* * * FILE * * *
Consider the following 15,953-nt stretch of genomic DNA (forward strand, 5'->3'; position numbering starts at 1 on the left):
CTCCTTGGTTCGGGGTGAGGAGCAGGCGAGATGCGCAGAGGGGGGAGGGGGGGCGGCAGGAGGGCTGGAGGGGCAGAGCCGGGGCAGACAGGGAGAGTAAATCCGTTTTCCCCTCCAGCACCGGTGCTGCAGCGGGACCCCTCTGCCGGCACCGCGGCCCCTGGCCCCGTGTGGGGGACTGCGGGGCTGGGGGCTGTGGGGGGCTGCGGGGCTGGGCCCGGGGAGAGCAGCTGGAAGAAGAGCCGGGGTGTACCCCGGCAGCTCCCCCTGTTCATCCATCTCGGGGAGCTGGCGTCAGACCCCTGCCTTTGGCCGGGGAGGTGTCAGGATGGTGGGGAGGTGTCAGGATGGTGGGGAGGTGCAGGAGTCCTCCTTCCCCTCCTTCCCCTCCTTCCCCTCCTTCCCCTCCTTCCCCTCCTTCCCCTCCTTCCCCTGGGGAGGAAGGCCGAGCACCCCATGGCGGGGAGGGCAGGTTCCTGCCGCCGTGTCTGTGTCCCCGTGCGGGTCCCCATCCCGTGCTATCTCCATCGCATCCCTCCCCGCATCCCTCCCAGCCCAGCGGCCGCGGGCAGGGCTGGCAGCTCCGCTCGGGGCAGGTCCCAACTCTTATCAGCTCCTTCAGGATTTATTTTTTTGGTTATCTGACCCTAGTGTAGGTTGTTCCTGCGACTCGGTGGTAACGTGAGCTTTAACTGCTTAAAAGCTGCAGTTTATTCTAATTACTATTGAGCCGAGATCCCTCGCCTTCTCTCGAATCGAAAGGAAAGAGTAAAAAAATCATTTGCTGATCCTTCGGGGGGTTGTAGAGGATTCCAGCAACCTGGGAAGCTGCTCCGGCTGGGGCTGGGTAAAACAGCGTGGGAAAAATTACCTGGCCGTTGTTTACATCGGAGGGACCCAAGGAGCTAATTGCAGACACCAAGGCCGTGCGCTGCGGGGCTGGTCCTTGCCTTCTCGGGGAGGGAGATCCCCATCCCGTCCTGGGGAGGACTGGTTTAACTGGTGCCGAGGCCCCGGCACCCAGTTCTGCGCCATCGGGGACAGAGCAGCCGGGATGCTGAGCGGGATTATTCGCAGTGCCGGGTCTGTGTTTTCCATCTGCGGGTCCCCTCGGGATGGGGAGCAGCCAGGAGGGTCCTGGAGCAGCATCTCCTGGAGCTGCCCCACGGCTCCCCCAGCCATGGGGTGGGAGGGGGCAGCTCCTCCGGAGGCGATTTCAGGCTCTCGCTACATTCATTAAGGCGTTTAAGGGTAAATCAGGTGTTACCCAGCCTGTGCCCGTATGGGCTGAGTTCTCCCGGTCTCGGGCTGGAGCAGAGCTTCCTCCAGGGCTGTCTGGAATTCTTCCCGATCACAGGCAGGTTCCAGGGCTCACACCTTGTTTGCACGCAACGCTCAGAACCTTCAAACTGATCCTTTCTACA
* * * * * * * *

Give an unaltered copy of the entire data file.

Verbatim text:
Consider the following 15,953-nt stretch of genomic DNA (forward strand, 5'->3'; position numbering starts at 1 on the left):
CTCCTTGGTTCGGGGTGAGGAGCAGGCGAGATGCGCAGAGGGGGGAGGGGGGGCGGCAGGAGGGCTGGAGGGGCAGAGCCGGGGCAGACAGGGAGAGTAAATCCGTTTTCCCCTCCAGCACCGGTGCTGCAGCGGGACCCCTCTGCCGGCACCGCGGCCCCTGGCCCCGTGTGGGGGACTGCGGGGCTGGGGGCTGTGGGGGGCTGCGGGGCTGGGCCCGGGGAGAGCAGCTGGAAGAAGAGCCGGGGTGTACCCCGGCAGCTCCCCCTGTTCATCCATCTCGGGGAGCTGGCGTCAGACCCCTGCCTTTGGCCGGGGAGGTGTCAGGATGGTGGGGAGGTGTCAGGATGGTGGGGAGGTGCAGGAGTCCTCCTTCCCCTCCTTCCCCTCCTTCCCCTCCTTCCCCTCCTTCCCCTCCTTCCCCTCCTTCCCCTGGGGAGGAAGGCCGAGCACCCCATGGCGGGGAGGGCAGGTTCCTGCCGCCGTGTCTGTGTCCCCGTGCGGGTCCCCATCCCGTGCTATCTCCATCGCATCCCTCCCCGCATCCCTCCCAGCCCAGCGGCCGCGGGCAGGGCTGGCAGCTCCGCTCGGGGCAGGTCCCAACTCTTATCAGCTCCTTCAGGATTTATTTTTTTGGTTATCTGACCCTAGTGTAGGTTGTTCCTGCGACTCGGTGGTAACGTGAGCTTTAACTGCTTAAAAGCTGCAGTTTATTCTAATTACTATTGAGCCGAGATCCCTCGCCTTCTCTCGAATCGAAAGGAAAGAGTAAAAAAATCATTTGCTGATCCTTCGGGGGGTTGTAGAGGATTCCAGCAACCTGGGAAGCTGCTCCGGCTGGGGCTGGGTAAAACAGCGTGGGAAAAATTACCTGGCCGTTGTTTACATCGGAGGGACCCAAGGAGCTAATTGCAGACACCAAGGCCGTGCGCTGCGGGGCTGGTCCTTGCCTTCTCGGGGAGGGAGATCCCCATCCCGTCCTGGGGAGGACTGGTTTAACTGGTGCCGAGGCCCCGGCACCCAGTTCTGCGCCATCGGGGACAGAGCAGCCGGGATGCTGAGCGGGATTATTCGCAGTGCCGGGTCTGTGTTTTCCATCTGCGGGTCCCCTCGGGATGGGGAGCAGCCAGGAGGGTCCTGGAGCAGCATCTCCTGGAGCTGCCCCACGGCTCCCCCAGCCATGGGGTGGGAGGGGGCAGCTCCTCCGGAGGCGATTTCAGGCTCTCGCTACATTCATTAAGGCGTTTAAGGGTAAATCAGGTGTTACCCAGCCTGTGCCCGTATGGGCTGAGTTCTCCCGGTCTCGGGCTGGAGCAGAGCTTCCTCCAGGGCTGTCTGGAATTCTTCCCGATCACAGGCAGGTTCCAGGGCTCACACCTTGTTTGCACGCAACGCTCAGAACCTTCAAACTGATCCTTTCTACA